How to check if ISO has published loss costs for a certain LOB

Never had to look this up before for fringe lines, and usually someone else already has the loss costs prepared.

Anyone know where to look?

actually, any bureau for that matter

Moved to an area where you might get better traction for the question.

If you need it back in Sandbox for a while longer, let a mod know and we can move it back.

Hm. Without an ISO login, it does appear difficult to answer your question. I would think ISO’d want to advertise what it actually publishes. Seems strange. Although ‘fringe’ line makes me think it’s less likely to actually have published loss costs anywhere.

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Yeah that’s what I’m going with. I just don’t know how to be 100% sure.

Without knowing which “fringe” . . . but I’d hazard the guess that it’s likely “buried” within some other line.

That’s a good point. You can PM me with specifics if you’d like and I can try to be of further use.

A little quality time with Google revealed this link from the Texas DOI. I haven’t dug too deep, but it might provide a clue or two.

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If you have an ISO account then Products => Circulars => search by state and LOB

Agreed, but I have the sense that JSM doesn’t have ISOnet access, and the question left open the possibility of other rating bureaus.

yeah, no account here.

And I’m fairly certain the line isn’t buried. I believe it has its own line in the financial statement.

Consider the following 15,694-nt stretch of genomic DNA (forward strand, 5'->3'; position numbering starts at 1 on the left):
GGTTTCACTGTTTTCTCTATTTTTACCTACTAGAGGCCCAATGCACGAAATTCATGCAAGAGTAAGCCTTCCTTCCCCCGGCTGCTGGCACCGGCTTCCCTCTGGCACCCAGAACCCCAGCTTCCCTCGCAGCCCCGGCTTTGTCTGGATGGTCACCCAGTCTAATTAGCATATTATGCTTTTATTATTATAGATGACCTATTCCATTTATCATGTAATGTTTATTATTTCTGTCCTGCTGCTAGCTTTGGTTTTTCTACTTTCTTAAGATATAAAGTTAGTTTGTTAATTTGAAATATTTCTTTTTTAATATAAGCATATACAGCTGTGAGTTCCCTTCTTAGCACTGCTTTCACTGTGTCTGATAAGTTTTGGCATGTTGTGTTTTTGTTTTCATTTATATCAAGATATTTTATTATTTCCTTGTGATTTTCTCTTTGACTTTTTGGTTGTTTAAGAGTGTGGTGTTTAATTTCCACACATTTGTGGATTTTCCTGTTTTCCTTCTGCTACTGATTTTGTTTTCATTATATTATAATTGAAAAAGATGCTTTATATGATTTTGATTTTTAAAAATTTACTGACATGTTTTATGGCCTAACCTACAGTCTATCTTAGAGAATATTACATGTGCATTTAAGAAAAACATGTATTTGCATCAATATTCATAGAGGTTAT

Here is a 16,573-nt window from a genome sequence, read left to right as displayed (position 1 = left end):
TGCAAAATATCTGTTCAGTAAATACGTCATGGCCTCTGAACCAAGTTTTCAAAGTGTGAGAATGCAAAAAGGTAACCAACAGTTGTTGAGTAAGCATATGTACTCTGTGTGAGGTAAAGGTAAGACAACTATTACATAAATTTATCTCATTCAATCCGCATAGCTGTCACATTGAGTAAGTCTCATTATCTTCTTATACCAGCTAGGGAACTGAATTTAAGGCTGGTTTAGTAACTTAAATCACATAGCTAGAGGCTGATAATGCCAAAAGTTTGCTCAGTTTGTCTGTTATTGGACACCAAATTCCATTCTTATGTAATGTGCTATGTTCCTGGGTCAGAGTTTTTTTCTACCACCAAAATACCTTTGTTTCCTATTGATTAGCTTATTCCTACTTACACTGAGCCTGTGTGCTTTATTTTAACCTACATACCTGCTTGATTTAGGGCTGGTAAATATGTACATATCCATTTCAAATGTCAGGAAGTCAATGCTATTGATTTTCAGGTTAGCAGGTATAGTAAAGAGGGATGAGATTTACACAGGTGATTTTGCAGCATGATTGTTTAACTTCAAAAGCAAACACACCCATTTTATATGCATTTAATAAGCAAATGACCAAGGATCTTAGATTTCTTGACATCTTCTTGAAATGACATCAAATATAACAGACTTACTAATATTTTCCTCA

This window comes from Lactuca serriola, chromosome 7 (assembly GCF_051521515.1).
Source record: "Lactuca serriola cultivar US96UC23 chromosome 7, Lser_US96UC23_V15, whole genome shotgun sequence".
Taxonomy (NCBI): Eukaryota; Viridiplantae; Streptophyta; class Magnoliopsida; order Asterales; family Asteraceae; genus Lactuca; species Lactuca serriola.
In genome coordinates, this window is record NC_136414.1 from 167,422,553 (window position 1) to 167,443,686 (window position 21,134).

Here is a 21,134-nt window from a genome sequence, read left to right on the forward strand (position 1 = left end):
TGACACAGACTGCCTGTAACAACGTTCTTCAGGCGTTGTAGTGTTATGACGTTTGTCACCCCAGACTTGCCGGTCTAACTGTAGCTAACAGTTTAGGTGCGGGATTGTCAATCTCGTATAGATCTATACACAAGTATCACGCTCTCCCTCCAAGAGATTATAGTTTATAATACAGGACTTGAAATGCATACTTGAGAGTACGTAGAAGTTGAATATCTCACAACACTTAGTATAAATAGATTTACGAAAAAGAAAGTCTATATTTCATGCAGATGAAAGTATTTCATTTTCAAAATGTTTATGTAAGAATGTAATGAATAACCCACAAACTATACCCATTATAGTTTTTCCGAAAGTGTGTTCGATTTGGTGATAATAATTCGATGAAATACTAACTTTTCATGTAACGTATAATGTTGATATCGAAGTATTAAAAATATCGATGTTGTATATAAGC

Thanks! Yeah doesn’t seem like my line is listed.

That’s good.

Here’s another thought: You could call ISO/state bureau and ask, although if your company is not a member or subscriber, I don’t know if they will reply.

Or you could call your favorite insurance department actuary and ask.

And as long as we’re on this subject, aren’t insurers supposed to report their data to insurance departments, a function that rating bureaus do on behalf of insurers? How do fringe lines get reported? How do E&O and D&O get reported to the Florida Insurance Department, for example?

It’s been 15ish years, but back when I was working on on-boarding various oddball specialty P&C products, discussions on setting up the coding for those products usually included a consultation with our stat reporting group.

My (possibly erroneous) impression is that ISO stat plans include codes for business that doesn’t align with their loss costs, and/or supports broad “all other” sorts of coding.

High level data gets reported to comply with requirements…but details to do fun analysis would be sparse.

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I bet most companies don’t write E&O or D&O out of a company domiciled in Florida. Every place I’ve worked that wrote that kind of stuff was actually a group, and had a lot of underlying legal entities. That being said, I’ve never worked in reporting or compliance, and I have no idea what the rules are about writing a commercial FL coverage out of your Bermuda or even Delaware corporation.

Hi Lucy,

Doesn’t an insurer report its state data to every state where it is licensed, regardless of state domicile?